Olympic athletes queue patiently to sign Kumaritashvili memorial
OLYMPIC athletes are queuing up to sign a book of tributes to Georgian luge slider Nodar Kumaritashvili, who died during training in Whistler last week.
TRIBUTES: Olympic athletes have been signing books of condolences and laying flowers at impromptu memorials in the athletes' village, said organisers Vanoc (Getty Images)
The International Olympic Committee plan to present the books of condolences to the parents of the 21-year old at the conclusion of the Games.
In addition, the five official flags at the Whistler Sliding Centre are now flying at half mast adjacent to corner 16, when the incident took place.
Meanwhile in the Whistler athletes' village, a statue of the Olympic rings has become an impromptu memorial, with flowers, flags and photos left by competitors and officials.
Vancouver 2010 organisers Vanoc also revealed they were liaising with Canadian authorities about speeding up the process for the return of Kumaritashvili's body to Georgia.
"We've taken measures in the last 24 hours to expedite the legal process for the return of his remains from Canada," said Vanoc spokesman Renee Smith-Valade
"We are also talking with the authorities at Vancouver airport about the opportunity for further memorial when that happens."
IOC president Jacques Rogge and Vanoc chief executive John Furlong spent time with the Georgian delegation yesterday, including Kumaritashvili's uncle, a coach on the team.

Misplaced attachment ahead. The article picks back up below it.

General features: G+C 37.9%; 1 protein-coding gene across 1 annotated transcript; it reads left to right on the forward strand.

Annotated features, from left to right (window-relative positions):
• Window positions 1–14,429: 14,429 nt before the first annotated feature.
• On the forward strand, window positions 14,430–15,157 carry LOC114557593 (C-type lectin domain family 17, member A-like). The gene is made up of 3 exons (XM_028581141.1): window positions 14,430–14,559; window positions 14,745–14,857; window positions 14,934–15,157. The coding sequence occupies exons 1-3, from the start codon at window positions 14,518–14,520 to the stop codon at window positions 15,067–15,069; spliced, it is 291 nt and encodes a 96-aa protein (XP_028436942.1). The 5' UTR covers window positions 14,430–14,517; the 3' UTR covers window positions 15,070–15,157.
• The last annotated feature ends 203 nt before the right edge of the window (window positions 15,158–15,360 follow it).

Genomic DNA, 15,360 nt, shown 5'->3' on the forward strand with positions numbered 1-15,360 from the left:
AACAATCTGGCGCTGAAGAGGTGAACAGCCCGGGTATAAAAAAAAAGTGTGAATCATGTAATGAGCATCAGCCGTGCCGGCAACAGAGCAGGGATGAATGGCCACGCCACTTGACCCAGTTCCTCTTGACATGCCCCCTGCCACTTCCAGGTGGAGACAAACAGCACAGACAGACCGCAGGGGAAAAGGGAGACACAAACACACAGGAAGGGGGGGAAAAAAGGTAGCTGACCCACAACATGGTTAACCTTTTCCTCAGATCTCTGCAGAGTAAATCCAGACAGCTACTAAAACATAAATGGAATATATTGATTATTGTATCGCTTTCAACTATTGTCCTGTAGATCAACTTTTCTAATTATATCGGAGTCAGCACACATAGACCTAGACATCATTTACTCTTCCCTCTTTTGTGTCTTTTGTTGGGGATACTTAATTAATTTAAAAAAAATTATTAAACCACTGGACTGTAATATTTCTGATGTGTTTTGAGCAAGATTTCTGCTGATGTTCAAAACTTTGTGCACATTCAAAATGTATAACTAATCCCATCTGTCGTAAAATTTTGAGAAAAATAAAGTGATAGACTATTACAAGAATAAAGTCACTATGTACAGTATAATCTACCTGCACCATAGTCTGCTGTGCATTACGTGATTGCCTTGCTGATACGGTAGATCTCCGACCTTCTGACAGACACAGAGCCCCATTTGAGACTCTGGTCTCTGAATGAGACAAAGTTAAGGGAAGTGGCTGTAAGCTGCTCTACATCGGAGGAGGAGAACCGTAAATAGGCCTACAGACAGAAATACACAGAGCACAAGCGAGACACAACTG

Kumaritashvili’s parents have also been talking about their loss for the first time.
"Our hearts are broken," said father David, a former luge slider who competed for the Soviet Union.
"He was so young, his whole life was ahead of him.
“His whole life he wanted to be an athlete, it was his dream to be at the Olympics. He was so excited about going; I've never seen him so excited in his entire life."
Asked if he had seen the incident, with organisers the IOC are working to remove from websites around the world, he added: "I can't watch how it happened. My heart is weak, I don't think I could survive watching.”
Meanwhile, at Vanoc's daily news briefing, organisers were forced to apologise for problems with food concessions at the freestyle skiing venue at Cypress Mountain, after issues with generators left hundreds of spectators without access to food or drink.
Smith-Valade also defended Friday’s opening ceremony against allegations it did not include enough references to Canada’s French community.
Federal Heritage Minister James Moore claimed ‘there should have been more French’ during an interview with Canadian television, adding: "I thought the opening ceremonies were brilliant, beautiful, spectacular on television — but there should have been more French, period, full stop.”
"In our opinion, we have given equal voice to English and French artists and production teams," said Smith-Valade.